Canadian Pacific Railway Ltd. has significantly lowered its financial guidance due to the fallout from the COVID-19 pandemic, saying a drop in crude oil and automotive shipments will outweigh gains in grain traffic.
The company forecasts that revenue ton miles — a key industry metric — will fall by mid-single digits and that adjusted diluted earnings per share will remain flat in 2020.
CEO Keith Creel sought to reassure analysts and shareholders on a conference call Tuesday afternoon while acknowledging the thunderclouds looming amid "extraordinary times."
"Not only can we weather the storm...we will come out a stronger and more resilient company," Creel said. "This is a marathon, not a sprint.
"We certainly recognize that there are going to be challenging times ahead," he added. "We're not panicked, we're not distracted; we're prepared."
Creel said the company has laid off about 800 employees, with the company parking cars and locomotives across the country in alignment with lower demand.
Nonetheless, the railway set a first-quarter record for grain shipments over the past three months, moving more than 6.35 million tonnes due to strong international demand and a backlog following rolling blockades in February.
Despite heavy wheat and crude-by-rail traffic for the Calgary-based railroad operator early in the year, analysts say Canada's two main railways face a bleak year ahead.
"There is no question in our mind that freight volumes in the next few months are going to be severely depressed with no real historical precedent,'' National Bank analyst Cameron Doerksen said in a research note last week.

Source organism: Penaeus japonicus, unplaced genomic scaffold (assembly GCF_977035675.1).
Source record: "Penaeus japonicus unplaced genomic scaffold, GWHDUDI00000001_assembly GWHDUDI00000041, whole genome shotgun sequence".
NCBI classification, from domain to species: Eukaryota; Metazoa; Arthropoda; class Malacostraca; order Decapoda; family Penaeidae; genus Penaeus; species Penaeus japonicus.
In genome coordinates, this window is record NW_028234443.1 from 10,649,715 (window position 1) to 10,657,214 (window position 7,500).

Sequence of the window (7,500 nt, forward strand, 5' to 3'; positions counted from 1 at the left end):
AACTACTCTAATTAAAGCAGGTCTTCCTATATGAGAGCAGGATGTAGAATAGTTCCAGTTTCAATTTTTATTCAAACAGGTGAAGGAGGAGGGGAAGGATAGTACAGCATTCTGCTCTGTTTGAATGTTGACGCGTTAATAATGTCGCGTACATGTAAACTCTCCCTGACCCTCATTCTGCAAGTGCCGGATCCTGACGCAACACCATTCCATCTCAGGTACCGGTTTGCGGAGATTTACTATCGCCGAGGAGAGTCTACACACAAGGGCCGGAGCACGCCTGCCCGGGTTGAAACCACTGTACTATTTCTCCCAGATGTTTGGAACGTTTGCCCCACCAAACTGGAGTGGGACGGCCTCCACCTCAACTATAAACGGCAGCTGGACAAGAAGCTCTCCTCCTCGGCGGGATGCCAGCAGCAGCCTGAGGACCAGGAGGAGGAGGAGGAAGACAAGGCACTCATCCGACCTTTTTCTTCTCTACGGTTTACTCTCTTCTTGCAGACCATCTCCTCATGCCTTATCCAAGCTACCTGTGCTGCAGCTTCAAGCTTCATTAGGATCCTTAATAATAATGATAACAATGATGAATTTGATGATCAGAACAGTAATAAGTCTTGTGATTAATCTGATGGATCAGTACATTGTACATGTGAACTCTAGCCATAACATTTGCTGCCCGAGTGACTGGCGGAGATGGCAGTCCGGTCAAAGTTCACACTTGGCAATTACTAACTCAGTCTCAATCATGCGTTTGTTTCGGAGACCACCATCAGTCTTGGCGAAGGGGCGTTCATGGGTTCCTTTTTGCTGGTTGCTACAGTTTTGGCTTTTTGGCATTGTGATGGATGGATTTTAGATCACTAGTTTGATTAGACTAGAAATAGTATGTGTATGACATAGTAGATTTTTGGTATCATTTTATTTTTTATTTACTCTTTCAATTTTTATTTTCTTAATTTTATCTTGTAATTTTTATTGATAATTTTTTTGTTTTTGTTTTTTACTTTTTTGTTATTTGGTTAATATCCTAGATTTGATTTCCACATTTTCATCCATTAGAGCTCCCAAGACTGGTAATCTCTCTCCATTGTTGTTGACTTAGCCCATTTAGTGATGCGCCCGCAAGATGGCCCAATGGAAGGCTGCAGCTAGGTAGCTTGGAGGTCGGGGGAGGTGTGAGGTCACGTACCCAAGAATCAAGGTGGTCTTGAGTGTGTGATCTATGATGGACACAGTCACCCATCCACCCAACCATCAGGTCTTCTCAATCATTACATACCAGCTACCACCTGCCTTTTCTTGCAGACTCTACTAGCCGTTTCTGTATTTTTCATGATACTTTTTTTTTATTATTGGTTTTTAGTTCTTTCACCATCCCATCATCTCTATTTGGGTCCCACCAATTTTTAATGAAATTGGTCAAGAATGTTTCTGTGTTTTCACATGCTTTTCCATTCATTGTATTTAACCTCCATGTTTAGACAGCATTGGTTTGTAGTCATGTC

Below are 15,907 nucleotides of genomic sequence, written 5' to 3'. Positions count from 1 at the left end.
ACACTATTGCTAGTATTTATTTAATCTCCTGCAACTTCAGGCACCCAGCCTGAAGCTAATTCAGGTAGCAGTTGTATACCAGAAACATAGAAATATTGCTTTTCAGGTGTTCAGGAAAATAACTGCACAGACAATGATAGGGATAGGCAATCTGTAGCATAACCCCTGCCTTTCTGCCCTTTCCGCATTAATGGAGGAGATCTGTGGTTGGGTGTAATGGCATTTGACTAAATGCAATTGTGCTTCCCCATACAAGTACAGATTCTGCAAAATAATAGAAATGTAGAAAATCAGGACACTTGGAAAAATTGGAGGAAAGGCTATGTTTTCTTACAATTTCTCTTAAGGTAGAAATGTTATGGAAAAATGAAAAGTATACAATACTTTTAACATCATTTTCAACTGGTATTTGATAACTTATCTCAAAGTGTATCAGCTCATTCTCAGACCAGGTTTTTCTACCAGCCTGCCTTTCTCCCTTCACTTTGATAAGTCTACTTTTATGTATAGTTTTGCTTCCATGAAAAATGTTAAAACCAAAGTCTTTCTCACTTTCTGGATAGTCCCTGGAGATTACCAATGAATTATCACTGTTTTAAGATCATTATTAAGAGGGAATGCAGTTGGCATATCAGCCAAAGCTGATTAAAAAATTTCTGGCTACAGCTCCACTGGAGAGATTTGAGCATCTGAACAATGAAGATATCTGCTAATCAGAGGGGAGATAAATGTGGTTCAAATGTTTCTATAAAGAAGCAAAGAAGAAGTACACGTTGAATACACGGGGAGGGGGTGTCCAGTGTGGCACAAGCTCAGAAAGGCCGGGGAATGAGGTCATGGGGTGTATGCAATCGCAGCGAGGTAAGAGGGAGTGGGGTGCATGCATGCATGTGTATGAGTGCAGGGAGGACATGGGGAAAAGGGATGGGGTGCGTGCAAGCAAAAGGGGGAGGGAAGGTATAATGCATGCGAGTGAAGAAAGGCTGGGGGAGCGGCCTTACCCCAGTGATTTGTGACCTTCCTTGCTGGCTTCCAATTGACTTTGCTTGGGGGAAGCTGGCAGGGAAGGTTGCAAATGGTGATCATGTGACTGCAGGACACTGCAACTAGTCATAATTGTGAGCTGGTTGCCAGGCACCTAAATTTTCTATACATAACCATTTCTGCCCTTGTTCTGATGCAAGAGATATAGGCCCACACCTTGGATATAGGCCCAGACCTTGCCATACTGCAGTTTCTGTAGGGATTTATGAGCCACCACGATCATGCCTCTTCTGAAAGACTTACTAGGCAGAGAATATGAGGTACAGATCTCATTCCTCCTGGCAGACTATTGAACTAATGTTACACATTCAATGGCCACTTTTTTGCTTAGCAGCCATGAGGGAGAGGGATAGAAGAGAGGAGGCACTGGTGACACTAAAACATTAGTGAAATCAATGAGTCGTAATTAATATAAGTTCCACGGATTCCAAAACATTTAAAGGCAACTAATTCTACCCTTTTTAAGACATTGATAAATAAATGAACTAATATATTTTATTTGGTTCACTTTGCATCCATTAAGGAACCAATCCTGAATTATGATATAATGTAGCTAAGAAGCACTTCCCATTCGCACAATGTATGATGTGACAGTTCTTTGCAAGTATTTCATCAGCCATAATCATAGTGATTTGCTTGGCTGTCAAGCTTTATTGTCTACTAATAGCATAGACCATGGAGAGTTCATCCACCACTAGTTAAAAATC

Automotive shipments and container traffic have been hit particularly hard after North American and Asian production hubs went into lockdown due to the virus.
"We're seeing the blank sailings as others are in the international space...and that's going to continue," chief marketing officer John Brooks said in reference to container ships, even as Chinese factories start to hum back to life.
"We're going to go through the ride like everybody else in that space," he said of container and auto volumes, though container revenues jumped six per cent year over year last quarter.
Chief financial officer Nadeem Velani predicted "negative operating leverage" — when costs outstrip sales — in the second quarter as volume sinks, but stressed the opportunity for growth in bulk shipments, particularly grain, throughout the year.
Some 40 per cent of CP Rail's revenue stems from bulk commodities — grain makes up more than half, with coal, potash, fertilizers and sulphur bringing up the rear.
Revenue from energy, chemicals and plastics rose 55 per cent last quarter, but Brooks pointed to "demand pressures across all these volumes" in the coming months, citing oversupply owing to the oil price war between Saudi Arabia and Russia.
"We're going to take that energy hit in the near term."
In its first quarter, CP saw net income fell to $409 million from $434 million in the same period last year.
The six per cent drop comes despite a revenue increase of nearly 16 per cent year over year to $2.04 billion — a Q1 record — in the quarter ended March 31, the railway said.
On an adjusted basis, diluted earnings rose 58 per cent to $4.42 per share, beating analyst expectations of $4.05, according to financial markets data firm Refinitiv.
The company's stock has declined by about 13 per cent over the past two months, a shorter fall than that of many transportation industry companies.
This report by The Canadian Press was first published April 21, 2020.
Companies in this story: (TSX:CP)
Christopher Reynolds, The Canadian Press